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Wednesday, January 7, 2009

Banana Fritters - Homely Yeastly Pleasures

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Years before there were ice rinks, city kids - at least those living in Chicago - learned to skate outdoors. When polar winds blew in, the fire department would flood vacant lots and create ponds for us to skate on. There were no lessons; we learned to do by watching and long determined practice. Prized even more than mastering a figure eight was the invitation to join the "whip." Once balance and forward motion were achieved Crack the Whip - a.k.a. Crack the Skull or Chip the Teeth - was the game of choice. Moms weren't fond of the game; that necessitated the posting of lookouts who were skilled in determining ETA. By the time adults reached the ice we looked like cherubs auditioning for the choir of angels. My knees are a testament to the effects of gravel playgrounds and bumpy "pond" ice. Claire, my friend, and I would stay on the ice until our lips were chapped clear up to our noses (effort - in all things - was and still is shown by curling the tongue around the upper lip). When the cold finally numbed our spirits we'd head to Claire's for hot chocolate and - if we were lucky - fritters. I suspect my fondness for crullers and fritters is intertwined with happy memories of that time. Strangely enough, my children hated pond skating. I planned an adventure to introduce them to "real" ice but they weren't impressed and we had to continue with those brutal early morning sessions at the ice rink - my own warped version of "what I did for love." Today's recipe for banana fritters is simple, but there are some tricks needed to produce a tasty and non-gummy treat. The bananas must be "nasty" - really ripe, blackened fruit. All ingredients should be at room temperature. The temperature of the oil must remain a constant 350 degrees F. and you must resist the temptation to make large fritters (they will burn before they're cooked through). Because there is no sugar in the batter the fritters need some sweetening. I roll the fritters in an orange sugar but cinnamon or vanilla sugar also serve the purpose. This wonderfully old-fashioned treat is best served warm with French press coffee or hot chocolate. Happy dunking!


Banana Fritters


Ingredients:
1 pound very ripe bananas, peeled and mashed
6 large eggs, lightly beaten
1/2 cup milk
3 tablespoons dark rum or 2 teaspoons vanilla extract
Grated zest of 1 lemon
1/2 teaspoon cinnamon
1 teaspoon salt
1 teaspoon active dry yeast
3 cups all-purpose flour
4 cups vegetable oil
1 cup flavored granulated sugar
Confectioners' sugar for dusting

Directions:
1) Place bananas, eggs, milk, rum, zest cinnamon and salt in a large bowl. Whisk until blended. Stir in yeast and flour. The batter should resemble egg whites beaten to soft peaks. Let sit, covered, for 30 minutes.
2) Place oil in a large, heavy saute pan or electric skillet (my choice for this recipe). Heat until oil is 350 degrees F. Using a soup spoon, drop ovals of batter into hot oil and cook, three or four at a time, until golden brown and crisp, about 3 minutes. The oil must be deep enough to allow the fritters to float or they will brown too quickly and be gummy in the center. Drain. Roll in flavored granulated sugar. Repeat until batter is gone. Arrange on a serving plate. Sprinkle lightly with confectioners' sugar and serve warm. Yield: 24 fritters.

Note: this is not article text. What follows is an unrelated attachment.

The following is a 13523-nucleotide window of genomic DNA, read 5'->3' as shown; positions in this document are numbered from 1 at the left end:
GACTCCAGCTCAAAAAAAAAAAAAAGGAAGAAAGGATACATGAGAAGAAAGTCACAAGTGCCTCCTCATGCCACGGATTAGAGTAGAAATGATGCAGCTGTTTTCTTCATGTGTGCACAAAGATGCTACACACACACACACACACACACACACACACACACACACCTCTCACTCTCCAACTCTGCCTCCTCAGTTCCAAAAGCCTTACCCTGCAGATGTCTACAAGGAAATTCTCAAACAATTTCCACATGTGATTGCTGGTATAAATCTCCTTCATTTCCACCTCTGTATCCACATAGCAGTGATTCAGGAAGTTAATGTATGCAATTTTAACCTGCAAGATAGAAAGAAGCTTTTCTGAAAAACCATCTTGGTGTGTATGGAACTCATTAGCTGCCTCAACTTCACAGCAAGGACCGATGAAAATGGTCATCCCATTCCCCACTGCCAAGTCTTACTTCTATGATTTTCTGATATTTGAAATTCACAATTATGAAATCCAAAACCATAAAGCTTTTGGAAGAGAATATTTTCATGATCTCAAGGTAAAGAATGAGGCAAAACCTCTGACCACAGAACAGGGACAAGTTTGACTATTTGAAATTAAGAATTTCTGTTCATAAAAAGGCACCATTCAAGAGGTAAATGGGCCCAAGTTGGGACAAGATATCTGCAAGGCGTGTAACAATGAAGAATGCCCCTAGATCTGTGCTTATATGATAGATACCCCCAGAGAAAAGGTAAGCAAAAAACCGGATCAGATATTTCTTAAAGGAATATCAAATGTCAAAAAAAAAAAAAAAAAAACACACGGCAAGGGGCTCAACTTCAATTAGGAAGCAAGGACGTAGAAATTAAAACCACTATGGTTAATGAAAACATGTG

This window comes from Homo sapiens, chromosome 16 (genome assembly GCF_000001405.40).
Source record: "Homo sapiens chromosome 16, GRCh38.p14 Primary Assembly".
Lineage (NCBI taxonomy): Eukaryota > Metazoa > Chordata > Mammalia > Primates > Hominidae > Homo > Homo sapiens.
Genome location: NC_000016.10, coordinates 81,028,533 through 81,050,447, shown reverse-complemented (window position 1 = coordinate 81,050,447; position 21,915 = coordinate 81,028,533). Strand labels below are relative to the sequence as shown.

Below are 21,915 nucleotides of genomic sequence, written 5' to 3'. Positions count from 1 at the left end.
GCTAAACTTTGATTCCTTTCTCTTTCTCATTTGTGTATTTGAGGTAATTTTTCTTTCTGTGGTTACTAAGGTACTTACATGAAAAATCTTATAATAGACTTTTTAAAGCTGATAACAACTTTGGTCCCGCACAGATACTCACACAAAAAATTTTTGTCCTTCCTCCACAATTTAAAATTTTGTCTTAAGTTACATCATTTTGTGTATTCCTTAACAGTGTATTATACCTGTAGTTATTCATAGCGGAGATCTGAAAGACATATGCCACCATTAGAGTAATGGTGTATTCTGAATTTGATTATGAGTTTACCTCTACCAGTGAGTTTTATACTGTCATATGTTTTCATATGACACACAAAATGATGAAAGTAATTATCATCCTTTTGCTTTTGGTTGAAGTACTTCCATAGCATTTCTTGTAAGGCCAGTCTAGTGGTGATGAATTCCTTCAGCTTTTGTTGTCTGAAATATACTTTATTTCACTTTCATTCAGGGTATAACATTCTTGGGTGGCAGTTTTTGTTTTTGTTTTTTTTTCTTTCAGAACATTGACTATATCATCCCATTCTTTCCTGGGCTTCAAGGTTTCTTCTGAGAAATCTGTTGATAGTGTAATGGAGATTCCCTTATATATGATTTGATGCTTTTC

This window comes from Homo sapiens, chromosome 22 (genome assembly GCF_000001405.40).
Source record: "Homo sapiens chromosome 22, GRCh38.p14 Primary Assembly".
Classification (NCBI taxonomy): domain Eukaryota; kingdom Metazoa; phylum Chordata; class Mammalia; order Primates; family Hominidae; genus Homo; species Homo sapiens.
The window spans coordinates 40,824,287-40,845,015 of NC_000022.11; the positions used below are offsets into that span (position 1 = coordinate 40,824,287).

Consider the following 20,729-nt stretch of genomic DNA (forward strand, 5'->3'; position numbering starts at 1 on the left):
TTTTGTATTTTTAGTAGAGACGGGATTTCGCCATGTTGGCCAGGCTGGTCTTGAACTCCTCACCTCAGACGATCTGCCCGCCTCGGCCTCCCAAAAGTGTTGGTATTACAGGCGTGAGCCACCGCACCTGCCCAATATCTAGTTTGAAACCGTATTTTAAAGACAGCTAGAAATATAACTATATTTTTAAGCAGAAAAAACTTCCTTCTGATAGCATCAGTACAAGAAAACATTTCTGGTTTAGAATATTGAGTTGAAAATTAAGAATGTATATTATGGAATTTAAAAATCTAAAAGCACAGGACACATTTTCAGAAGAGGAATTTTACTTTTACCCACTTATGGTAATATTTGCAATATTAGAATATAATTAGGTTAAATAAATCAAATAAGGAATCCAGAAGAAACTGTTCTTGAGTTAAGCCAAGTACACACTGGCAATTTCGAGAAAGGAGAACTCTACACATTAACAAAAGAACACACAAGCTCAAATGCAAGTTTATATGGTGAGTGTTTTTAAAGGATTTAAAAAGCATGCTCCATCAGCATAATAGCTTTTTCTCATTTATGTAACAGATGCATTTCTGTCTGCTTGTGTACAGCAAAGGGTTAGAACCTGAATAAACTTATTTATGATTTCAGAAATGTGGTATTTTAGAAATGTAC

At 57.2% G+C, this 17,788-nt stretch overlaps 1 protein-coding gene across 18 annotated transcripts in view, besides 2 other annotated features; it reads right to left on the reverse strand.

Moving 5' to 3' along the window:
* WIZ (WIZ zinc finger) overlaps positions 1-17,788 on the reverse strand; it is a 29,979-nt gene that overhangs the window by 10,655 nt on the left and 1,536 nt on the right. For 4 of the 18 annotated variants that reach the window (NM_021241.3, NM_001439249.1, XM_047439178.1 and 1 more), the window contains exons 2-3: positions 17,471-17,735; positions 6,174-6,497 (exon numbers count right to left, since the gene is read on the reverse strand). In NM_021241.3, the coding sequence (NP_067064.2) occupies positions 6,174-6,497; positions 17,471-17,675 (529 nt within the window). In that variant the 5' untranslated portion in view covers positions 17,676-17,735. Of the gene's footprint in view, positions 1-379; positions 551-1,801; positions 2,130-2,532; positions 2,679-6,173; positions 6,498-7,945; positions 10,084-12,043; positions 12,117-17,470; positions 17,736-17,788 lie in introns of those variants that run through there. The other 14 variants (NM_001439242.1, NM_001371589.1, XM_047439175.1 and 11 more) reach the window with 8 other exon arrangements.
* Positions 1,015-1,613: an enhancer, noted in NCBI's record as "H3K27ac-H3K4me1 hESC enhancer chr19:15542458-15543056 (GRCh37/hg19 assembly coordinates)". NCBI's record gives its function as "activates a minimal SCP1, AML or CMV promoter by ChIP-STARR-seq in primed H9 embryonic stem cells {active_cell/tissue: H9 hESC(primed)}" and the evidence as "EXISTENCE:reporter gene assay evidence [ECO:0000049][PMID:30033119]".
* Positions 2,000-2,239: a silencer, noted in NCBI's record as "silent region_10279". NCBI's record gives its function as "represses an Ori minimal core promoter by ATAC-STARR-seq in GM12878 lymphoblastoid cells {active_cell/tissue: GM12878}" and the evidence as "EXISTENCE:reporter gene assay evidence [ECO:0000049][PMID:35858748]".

Orange Sugar: Combine 3 tablespoons orange zest with 1 cup sugar. Rub peel into sugar. Spread on a baking sheet and allow to dry for 1 hour. Transfer to an airtight container. Store in refrigerator.

This recipe is being sent to Yeast Spotting, an event sponsored by Susan at Wild Yeast

28 comments:

sparkly_jules said...

We lived in Streamwood Illinois from 70-72. At the end of our block was a park, the north end of which was marshy and would freeze over.

I spent one whole winter as "Peggy Fleming." I could do that stop fast, sideways skid, spraying ice thingie. I was hot stuff, man. And my mom always plied us with hot chocolate and Chips Ahoy.

Nothing, and I mean nothing, is as fun as skating "in the wild."

Good memories.

Jules

Susan said...

The fritters look wonderful, but the memories you refreshed of pond skating took me back to childhood and the Pine Pond, quite a walk from our house, where we skated until we froze. This was Iowa, after all. Thank you for the remembrance.

Martha said...

What a great story AND what a great recipe. Haven't made fritters in "forever" and never banana. Thanks for sharing both the story and the recipe.

Cathy said...

The things we did when we were kids! It's amazing we came through it intact. Life was different back then.

Wish I had one of your warm, crispy fritters to dunk in my coffee right now.

Gena Re said...

"city kids - at least those living in Chicago - learned to skate outdoors. When polar winds blew in the fire department would flood vacant lots and create ponds for us to skate on."
In tiny western Kansas towns, too! After a heavy snow, they also blocked off the only hill in town for sledding. You brought up some of the best memories of my childhood this morning! :-)